We are happy to announce that the Walker design fellowship position will now be named the Mildred Friedman Design Fellow. Known to many as Mickey, Mildred Friedman served as the editor of Design Quarterly and was the Walker Art Center design curator for much of the ’70s and ’80s. She organized a series of groundbreaking exhibitions, sometimes in collaboration with Martin Friedman, such as Sottsass/Superstudio: Mindscapes (1973); New Learning Spaces and Places (1974); Nelson/Eames/Girard/Propst: The Design Process at Herman Miller (1975); De Stijl, 1917–1931: Visions of Utopia (1982); The Architecture of Frank Gehry (1986), the architect’s first major museum exhibition; Tokyo: Form and Spirit (1986), featuring the work of Japanese designers such as Arata Isozaki, Tadanori Yokoo, Toyo Ito, Tadao Ando, and Eiko Ishioka; Architecture Tomorrow (1988–1991), a series of installations undertaken by Frank Israel, Morphosis, Todd Williams/Billie Tsien, Stanley Saitowitz, Diller+Scofidio, and Steven Holl; and Graphic Design in America: A Visual Language History (1989), the first large-scale museum survey of the field in the United States.
Above: issues of Design Quarterly edited by Mildred Friedman
The Walker’s Design Department began its internship program for graphic designers in 1980 under Mickey’s watch and ever since, it has uniquely provided recent graduates an opportunity to practice design as part of the Walker’s award-winning studio team. Unlike typical internships, fellows engage in all aspects of the design process, from initial client meetings through press checks. It is this holistic exposure that differentiates the Walker fellowship from more fragmented internships. Fellows work extensively with internal clients as well as external vendors, present and advocate for their solutions, participate in studio discourse—from critiques to blog writing—and, of course, shape the design of their work. Each fellow works independently as well as collaboratively with other studio members, whether the design director, senior designers, studio manager, pre-press specialist, or editors. Thus, fellows contribute wholly to the Walker’s design team as full-time graphic designers for an entire year. They come to the Walker from across the globe and have left the Walker to pursue a variety of opportunities, from working for companies such as Apple, Dwell, Nike, and Chronicle to founding their own design studios to inevitably working for a variety of museums and cultural institutions, and of course teaching design at universities around the world. (Apply.)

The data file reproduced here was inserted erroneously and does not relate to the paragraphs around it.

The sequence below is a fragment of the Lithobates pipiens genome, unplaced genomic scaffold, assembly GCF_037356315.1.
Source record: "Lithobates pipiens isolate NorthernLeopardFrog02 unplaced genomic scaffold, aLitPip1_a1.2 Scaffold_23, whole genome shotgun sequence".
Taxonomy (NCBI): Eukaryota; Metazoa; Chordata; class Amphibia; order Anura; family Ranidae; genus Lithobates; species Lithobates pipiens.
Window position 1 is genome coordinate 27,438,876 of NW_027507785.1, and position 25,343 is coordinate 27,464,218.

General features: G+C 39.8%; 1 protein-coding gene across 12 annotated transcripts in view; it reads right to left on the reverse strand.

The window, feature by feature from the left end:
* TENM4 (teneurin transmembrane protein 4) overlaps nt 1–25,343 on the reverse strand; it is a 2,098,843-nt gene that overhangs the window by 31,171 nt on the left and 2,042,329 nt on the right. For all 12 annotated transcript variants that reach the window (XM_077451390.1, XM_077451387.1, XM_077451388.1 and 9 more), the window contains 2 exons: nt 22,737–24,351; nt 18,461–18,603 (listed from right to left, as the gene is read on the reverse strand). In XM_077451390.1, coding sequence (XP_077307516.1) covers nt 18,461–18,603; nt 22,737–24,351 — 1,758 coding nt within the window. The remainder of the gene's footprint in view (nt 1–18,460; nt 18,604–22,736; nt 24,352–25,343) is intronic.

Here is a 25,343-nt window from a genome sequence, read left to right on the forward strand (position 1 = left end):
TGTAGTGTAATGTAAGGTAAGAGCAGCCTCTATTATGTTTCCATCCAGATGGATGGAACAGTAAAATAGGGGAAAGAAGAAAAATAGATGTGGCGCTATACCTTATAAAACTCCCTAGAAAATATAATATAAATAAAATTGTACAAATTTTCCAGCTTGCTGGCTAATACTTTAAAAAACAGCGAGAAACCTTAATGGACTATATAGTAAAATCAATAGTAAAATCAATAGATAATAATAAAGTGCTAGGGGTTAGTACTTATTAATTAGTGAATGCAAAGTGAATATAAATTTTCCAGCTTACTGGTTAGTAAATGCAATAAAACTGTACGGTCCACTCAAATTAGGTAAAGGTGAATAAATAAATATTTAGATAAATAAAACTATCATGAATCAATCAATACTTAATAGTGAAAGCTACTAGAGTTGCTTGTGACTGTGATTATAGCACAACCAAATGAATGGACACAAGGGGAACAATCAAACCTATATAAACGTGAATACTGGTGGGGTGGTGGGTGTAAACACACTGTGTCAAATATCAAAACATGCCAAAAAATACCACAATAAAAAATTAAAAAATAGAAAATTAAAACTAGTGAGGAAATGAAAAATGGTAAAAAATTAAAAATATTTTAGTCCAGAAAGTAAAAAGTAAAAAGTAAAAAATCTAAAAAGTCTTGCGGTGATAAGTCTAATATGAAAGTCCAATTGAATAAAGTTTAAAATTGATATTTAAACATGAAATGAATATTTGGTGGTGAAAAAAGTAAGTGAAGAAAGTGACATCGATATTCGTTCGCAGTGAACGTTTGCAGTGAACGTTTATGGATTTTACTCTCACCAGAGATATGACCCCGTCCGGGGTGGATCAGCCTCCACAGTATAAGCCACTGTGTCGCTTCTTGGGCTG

A selection of posters promoting the Design Fellowship throughout the years:
Below is a conversation about design at the Walker between Mildred Friedman and curator Joan Rothfuss, New York City, August 6, 2004:
Joan Rothfuss: When you began working at the Walker in the early 1970s, how did you define your role?
Mildred S. Friedman: I began by designing all of the office furnishings for the new building, working very closely with Ed [architect Edward Larrabee Barnes]. In the 1960s, I had worked as a designer for the architect Robert Cerny, so the Walker interiors were a natural project for me.
When the design of the building interiors was finished, it was necessary to develop other areas that were the Design Department’s responsibility. The journal Design Quarterly already existed, so that was an essential part of my job. I did change it. We recruited a number of incredible writers from outside the immediate area, people like Richard Saul Wurman, Rem Koolhaas, and Bill Stumpf, who had written on ergonomics, urban planning, and various important topics. In the 1970s and 1980s, Design Quarterly became a catalogue for a number of Walker exhibitions such as New Learning Spaces and Places; The Design Process at Herman Miller; The River: Images of the Mississippi; and many others.
JR: These were groundbreaking exhibitions in many ways, but your curatorial activities took a dramatic leap with the Frank Gehry show.
MSF: In the early 1980s, I wanted to undertake a large-scale architecture exhibition. I didn’t know Frank Gehry, but I had been reading about his work for a long time and I thought it was significant. His office is in Los Angeles, so one day I just called him and asked, “How would you like to do an exhibition at the Walker Art Center?” And he said, “Where?” We told him it was near Canada, because, you know, he was born in Toronto.
JR: I had no idea—I thought you must have been the best of buddies before you started working together.